There’s nothing quite like the sound of a popping champagne bottle, especially at midnight on New Year’s Eve. While some may have put off shopping for their bubbles to bring in the New Year due to the Aztec calendar, WineTable writer Robin Salls was on a mission to taste as many as she could, just in case. Now here's the results of her tasting spree. What corks will you be popping for New Year's?

How Champagne is Made
By: Maggie Bernat Smith
Posted: Dec. 26, 2012

Champagne is the only region in the world where the wine breaks all the rules of what we consider the best, such as wines made from a single estate, from a single vintage, where what happens in the cellar is noninterventionist. Champagne is the epitome of a blend. It’s a blend of grapes (Chardonnay, Pinot Noir and Pinot Meunier), it’s a blend of regions within Champagne, and it’s a blend of years. But the winemaker, called a master blender, is considered to hold the most coveted and respected position in the Champagne region.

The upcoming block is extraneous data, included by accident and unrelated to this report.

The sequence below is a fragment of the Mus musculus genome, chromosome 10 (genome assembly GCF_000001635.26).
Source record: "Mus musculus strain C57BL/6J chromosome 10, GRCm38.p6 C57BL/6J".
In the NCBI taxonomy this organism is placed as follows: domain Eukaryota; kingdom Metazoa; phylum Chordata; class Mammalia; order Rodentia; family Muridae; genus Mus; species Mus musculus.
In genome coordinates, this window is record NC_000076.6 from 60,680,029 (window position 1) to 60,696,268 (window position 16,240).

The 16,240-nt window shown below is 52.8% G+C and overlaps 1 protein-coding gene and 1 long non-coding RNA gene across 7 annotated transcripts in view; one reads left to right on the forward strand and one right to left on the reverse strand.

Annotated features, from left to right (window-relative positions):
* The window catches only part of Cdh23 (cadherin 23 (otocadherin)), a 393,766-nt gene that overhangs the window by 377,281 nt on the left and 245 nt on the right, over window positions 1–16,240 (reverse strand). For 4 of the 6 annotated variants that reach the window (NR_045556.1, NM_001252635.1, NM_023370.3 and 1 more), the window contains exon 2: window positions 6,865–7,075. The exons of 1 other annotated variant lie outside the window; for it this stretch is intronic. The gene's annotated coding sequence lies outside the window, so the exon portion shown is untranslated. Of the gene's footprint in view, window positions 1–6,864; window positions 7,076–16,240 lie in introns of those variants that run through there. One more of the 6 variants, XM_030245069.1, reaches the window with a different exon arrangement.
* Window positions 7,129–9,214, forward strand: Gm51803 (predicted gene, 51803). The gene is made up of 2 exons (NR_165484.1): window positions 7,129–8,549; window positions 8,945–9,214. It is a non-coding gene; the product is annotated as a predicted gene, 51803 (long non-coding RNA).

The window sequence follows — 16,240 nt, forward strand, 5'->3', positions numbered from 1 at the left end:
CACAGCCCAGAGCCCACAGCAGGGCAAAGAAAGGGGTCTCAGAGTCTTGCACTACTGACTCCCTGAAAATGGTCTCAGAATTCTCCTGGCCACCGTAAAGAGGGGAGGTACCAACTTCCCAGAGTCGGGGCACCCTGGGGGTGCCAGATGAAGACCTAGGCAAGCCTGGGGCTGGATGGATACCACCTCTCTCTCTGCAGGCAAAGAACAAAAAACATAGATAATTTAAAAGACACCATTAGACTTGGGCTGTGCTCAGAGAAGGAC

Once the nectar of the wealthy and the symbol of luxury, the essence of finesse and grace is now thankfully accessible to all of us. We drink bubbly wine to celebrate the biggest events in our lives, to ring in the New Year and to make an already wonderful event even better. But understanding Champagne vs. other sparkling wines is still misunderstood. Why would you pay a starting price of, say $50, when you can buy a bottle of Prosecco for $8?

What does wine add to family celebration? It captures memories through the senses. WineTable lifestyle writers William and Natalie Myers remember their best Thanksgiving as a blend of family, love and wine.